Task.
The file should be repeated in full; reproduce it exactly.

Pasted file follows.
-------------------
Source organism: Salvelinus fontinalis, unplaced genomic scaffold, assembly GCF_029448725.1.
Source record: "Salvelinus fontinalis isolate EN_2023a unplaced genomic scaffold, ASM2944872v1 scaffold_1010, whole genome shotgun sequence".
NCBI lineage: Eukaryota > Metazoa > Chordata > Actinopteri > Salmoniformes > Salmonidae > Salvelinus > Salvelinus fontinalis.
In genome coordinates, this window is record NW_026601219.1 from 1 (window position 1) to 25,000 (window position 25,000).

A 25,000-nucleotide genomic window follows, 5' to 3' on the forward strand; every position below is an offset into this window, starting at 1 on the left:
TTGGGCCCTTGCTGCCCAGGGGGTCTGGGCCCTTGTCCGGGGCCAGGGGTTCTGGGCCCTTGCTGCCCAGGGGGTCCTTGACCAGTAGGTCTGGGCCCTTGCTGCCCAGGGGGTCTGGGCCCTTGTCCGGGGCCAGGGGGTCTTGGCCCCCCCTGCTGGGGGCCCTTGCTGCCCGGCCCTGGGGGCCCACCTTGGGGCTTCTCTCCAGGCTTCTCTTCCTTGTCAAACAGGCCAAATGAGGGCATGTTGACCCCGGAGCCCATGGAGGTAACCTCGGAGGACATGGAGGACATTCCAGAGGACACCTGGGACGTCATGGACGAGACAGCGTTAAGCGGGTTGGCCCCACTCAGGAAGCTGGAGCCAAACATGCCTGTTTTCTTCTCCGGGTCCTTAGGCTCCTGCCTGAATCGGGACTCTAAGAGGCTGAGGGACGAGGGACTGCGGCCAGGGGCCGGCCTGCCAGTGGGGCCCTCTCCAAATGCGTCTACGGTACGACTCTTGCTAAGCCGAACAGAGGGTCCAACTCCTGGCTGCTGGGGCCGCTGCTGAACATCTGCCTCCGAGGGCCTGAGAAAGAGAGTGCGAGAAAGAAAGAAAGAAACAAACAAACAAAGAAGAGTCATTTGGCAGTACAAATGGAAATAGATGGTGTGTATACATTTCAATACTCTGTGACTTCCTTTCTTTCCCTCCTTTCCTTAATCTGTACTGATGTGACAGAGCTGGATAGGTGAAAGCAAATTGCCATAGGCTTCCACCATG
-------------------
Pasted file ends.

Source organism: Salvelinus fontinalis, unplaced genomic scaffold, assembly GCF_029448725.1.
Source record: "Salvelinus fontinalis isolate EN_2023a unplaced genomic scaffold, ASM2944872v1 scaffold_1010, whole genome shotgun sequence".
NCBI lineage: Eukaryota > Metazoa > Chordata > Actinopteri > Salmoniformes > Salmonidae > Salvelinus > Salvelinus fontinalis.
In genome coordinates, this window is record NW_026601219.1 from 1 (window position 1) to 25,000 (window position 25,000).

A 25,000-nucleotide genomic window follows, 5' to 3' on the forward strand; every position below is an offset into this window, starting at 1 on the left:
TTGGGCCCTTGCTGCCCAGGGGGTCTGGGCCCTTGTCCGGGGCCAGGGGTTCTGGGCCCTTGCTGCCCAGGGGGTCCTTGACCAGTAGGTCTGGGCCCTTGCTGCCCAGGGGGTCTGGGCCCTTGTCCGGGGCCAGGGGGTCTTGGCCCCCCCTGCTGGGGGCCCTTGCTGCCCGGCCCTGGGGGCCCACCTTGGGGCTTCTCTCCAGGCTTCTCTTCCTTGTCAAACAGGCCAAATGAGGGCATGTTGACCCCGGAGCCCATGGAGGTAACCTCGGAGGACATGGAGGACATTCCAGAGGACACCTGGGACGTCATGGACGAGACAGCGTTAAGCGGGTTGGCCCCACTCAGGAAGCTGGAGCCAAACATGCCTGTTTTCTTCTCCGGGTCCTTAGGCTCCTGCCTGAATCGGGACTCTAAGAGGCTGAGGGACGAGGGACTGCGGCCAGGGGCCGGCCTGCCAGTGGGGCCCTCTCCAAATGCGTCTACGGTACGACTCTTGCTAAGCCGAACAGAGGGTCCAACTCCTGGCTGCTGGGGCCGCTGCTGAACATCTGCCTCCGAGGGCCTGAGAAAGAGAGTGCGAGAAAGAAAGAAAGAAACAAACAAACAAAGAAGAGTCATTTGGCAGTACAAATGGAAATAGATGGTGTGTATACATTTCAATACTCTGTGACTTCCTTTCTTTCCCTCCTTTCCTTAATCTGTACTGATGTGACAGAGCTGGATAGGTGAAAGCAAATTGCCATAGGCTTCCACCATG